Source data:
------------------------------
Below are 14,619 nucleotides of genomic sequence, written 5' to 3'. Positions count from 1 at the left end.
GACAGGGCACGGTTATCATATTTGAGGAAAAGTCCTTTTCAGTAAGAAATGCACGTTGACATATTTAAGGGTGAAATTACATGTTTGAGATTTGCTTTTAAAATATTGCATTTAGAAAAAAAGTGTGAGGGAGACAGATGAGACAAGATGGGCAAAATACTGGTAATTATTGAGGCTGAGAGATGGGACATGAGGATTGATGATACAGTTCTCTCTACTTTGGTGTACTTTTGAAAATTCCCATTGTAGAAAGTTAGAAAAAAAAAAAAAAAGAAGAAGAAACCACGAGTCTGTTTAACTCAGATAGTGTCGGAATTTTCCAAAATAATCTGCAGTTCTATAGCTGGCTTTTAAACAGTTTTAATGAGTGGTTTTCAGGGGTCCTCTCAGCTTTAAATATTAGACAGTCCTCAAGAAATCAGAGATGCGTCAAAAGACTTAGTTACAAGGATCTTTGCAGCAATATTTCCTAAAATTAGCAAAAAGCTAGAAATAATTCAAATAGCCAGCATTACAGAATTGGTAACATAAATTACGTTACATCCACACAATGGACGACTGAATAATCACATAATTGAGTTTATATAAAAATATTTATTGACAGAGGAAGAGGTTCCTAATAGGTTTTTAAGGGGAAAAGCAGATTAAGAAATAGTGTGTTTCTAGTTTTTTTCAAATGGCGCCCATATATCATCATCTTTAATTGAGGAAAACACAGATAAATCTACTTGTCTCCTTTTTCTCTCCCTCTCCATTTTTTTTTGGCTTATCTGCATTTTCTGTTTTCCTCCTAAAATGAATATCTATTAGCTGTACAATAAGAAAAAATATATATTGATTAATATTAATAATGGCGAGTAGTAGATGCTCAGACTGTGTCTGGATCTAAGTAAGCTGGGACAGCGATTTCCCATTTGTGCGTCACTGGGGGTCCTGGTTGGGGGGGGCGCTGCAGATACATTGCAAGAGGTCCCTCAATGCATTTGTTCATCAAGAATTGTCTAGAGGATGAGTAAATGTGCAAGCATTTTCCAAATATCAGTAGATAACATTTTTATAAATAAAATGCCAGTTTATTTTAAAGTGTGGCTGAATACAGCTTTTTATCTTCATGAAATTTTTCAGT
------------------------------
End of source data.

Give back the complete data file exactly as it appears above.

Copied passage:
Below are 14,619 nucleotides of genomic sequence, written 5' to 3'. Positions count from 1 at the left end.
GACAGGGCACGGTTATCATATTTGAGGAAAAGTCCTTTTCAGTAAGAAATGCACGTTGACATATTTAAGGGTGAAATTACATGTTTGAGATTTGCTTTTAAAATATTGCATTTAGAAAAAAAGTGTGAGGGAGACAGATGAGACAAGATGGGCAAAATACTGGTAATTATTGAGGCTGAGAGATGGGACATGAGGATTGATGATACAGTTCTCTCTACTTTGGTGTACTTTTGAAAATTCCCATTGTAGAAAGTTAGAAAAAAAAAAAAAAAGAAGAAGAAACCACGAGTCTGTTTAACTCAGATAGTGTCGGAATTTTCCAAAATAATCTGCAGTTCTATAGCTGGCTTTTAAACAGTTTTAATGAGTGGTTTTCAGGGGTCCTCTCAGCTTTAAATATTAGACAGTCCTCAAGAAATCAGAGATGCGTCAAAAGACTTAGTTACAAGGATCTTTGCAGCAATATTTCCTAAAATTAGCAAAAAGCTAGAAATAATTCAAATAGCCAGCATTACAGAATTGGTAACATAAATTACGTTACATCCACACAATGGACGACTGAATAATCACATAATTGAGTTTATATAAAAATATTTATTGACAGAGGAAGAGGTTCCTAATAGGTTTTTAAGGGGAAAAGCAGATTAAGAAATAGTGTGTTTCTAGTTTTTTTCAAATGGCGCCCATATATCATCATCTTTAATTGAGGAAAACACAGATAAATCTACTTGTCTCCTTTTTCTCTCCCTCTCCATTTTTTTTTGGCTTATCTGCATTTTCTGTTTTCCTCCTAAAATGAATATCTATTAGCTGTACAATAAGAAAAAATATATATTGATTAATATTAATAATGGCGAGTAGTAGATGCTCAGACTGTGTCTGGATCTAAGTAAGCTGGGACAGCGATTTCCCATTTGTGCGTCACTGGGGGTCCTGGTTGGGGGGGGCGCTGCAGATACATTGCAAGAGGTCCCTCAATGCATTTGTTCATCAAGAATTGTCTAGAGGATGAGTAAATGTGCAAGCATTTTCCAAATATCAGTAGATAACATTTTTATAAATAAAATGCCAGTTTATTTTAAAGTGTGGCTGAATACAGCTTTTTATCTTCATGAAATTTTTCAGT